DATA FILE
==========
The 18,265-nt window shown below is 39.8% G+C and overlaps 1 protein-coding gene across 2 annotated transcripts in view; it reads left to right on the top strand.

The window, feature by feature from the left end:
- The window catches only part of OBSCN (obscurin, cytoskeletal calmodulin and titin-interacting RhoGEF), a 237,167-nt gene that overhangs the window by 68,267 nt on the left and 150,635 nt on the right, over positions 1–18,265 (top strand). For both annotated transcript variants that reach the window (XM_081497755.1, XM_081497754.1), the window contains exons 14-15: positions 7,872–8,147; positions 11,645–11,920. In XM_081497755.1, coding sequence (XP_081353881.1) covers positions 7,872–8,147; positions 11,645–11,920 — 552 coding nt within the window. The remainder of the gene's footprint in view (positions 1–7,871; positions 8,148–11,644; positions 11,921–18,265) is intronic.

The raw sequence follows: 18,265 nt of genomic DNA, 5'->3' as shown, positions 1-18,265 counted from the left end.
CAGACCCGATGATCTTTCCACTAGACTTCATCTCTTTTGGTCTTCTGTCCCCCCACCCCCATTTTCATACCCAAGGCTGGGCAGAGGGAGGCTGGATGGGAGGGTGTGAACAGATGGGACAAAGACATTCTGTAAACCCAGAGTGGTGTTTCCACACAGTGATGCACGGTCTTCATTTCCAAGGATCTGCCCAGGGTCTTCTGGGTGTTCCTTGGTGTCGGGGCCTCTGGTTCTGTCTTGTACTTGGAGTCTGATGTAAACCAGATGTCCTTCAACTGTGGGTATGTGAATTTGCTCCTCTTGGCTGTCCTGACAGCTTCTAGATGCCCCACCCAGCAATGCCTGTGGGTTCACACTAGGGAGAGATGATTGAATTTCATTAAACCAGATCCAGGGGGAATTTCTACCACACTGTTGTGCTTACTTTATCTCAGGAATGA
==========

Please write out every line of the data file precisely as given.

The 18,265-nt window shown below is 39.8% G+C and overlaps 1 protein-coding gene across 2 annotated transcripts in view; it reads left to right on the top strand.

The window, feature by feature from the left end:
- The window catches only part of OBSCN (obscurin, cytoskeletal calmodulin and titin-interacting RhoGEF), a 237,167-nt gene that overhangs the window by 68,267 nt on the left and 150,635 nt on the right, over positions 1–18,265 (top strand). For both annotated transcript variants that reach the window (XM_081497755.1, XM_081497754.1), the window contains exons 14-15: positions 7,872–8,147; positions 11,645–11,920. In XM_081497755.1, coding sequence (XP_081353881.1) covers positions 7,872–8,147; positions 11,645–11,920 — 552 coding nt within the window. The remainder of the gene's footprint in view (positions 1–7,871; positions 8,148–11,644; positions 11,921–18,265) is intronic.

The raw sequence follows: 18,265 nt of genomic DNA, 5'->3' as shown, positions 1-18,265 counted from the left end.
CAGACCCGATGATCTTTCCACTAGACTTCATCTCTTTTGGTCTTCTGTCCCCCCACCCCCATTTTCATACCCAAGGCTGGGCAGAGGGAGGCTGGATGGGAGGGTGTGAACAGATGGGACAAAGACATTCTGTAAACCCAGAGTGGTGTTTCCACACAGTGATGCACGGTCTTCATTTCCAAGGATCTGCCCAGGGTCTTCTGGGTGTTCCTTGGTGTCGGGGCCTCTGGTTCTGTCTTGTACTTGGAGTCTGATGTAAACCAGATGTCCTTCAACTGTGGGTATGTGAATTTGCTCCTCTTGGCTGTCCTGACAGCTTCTAGATGCCCCACCCAGCAATGCCTGTGGGTTCACACTAGGGAGAGATGATTGAATTTCATTAAACCAGATCCAGGGGGAATTTCTACCACACTGTTGTGCTTACTTTATCTCAGGAATGA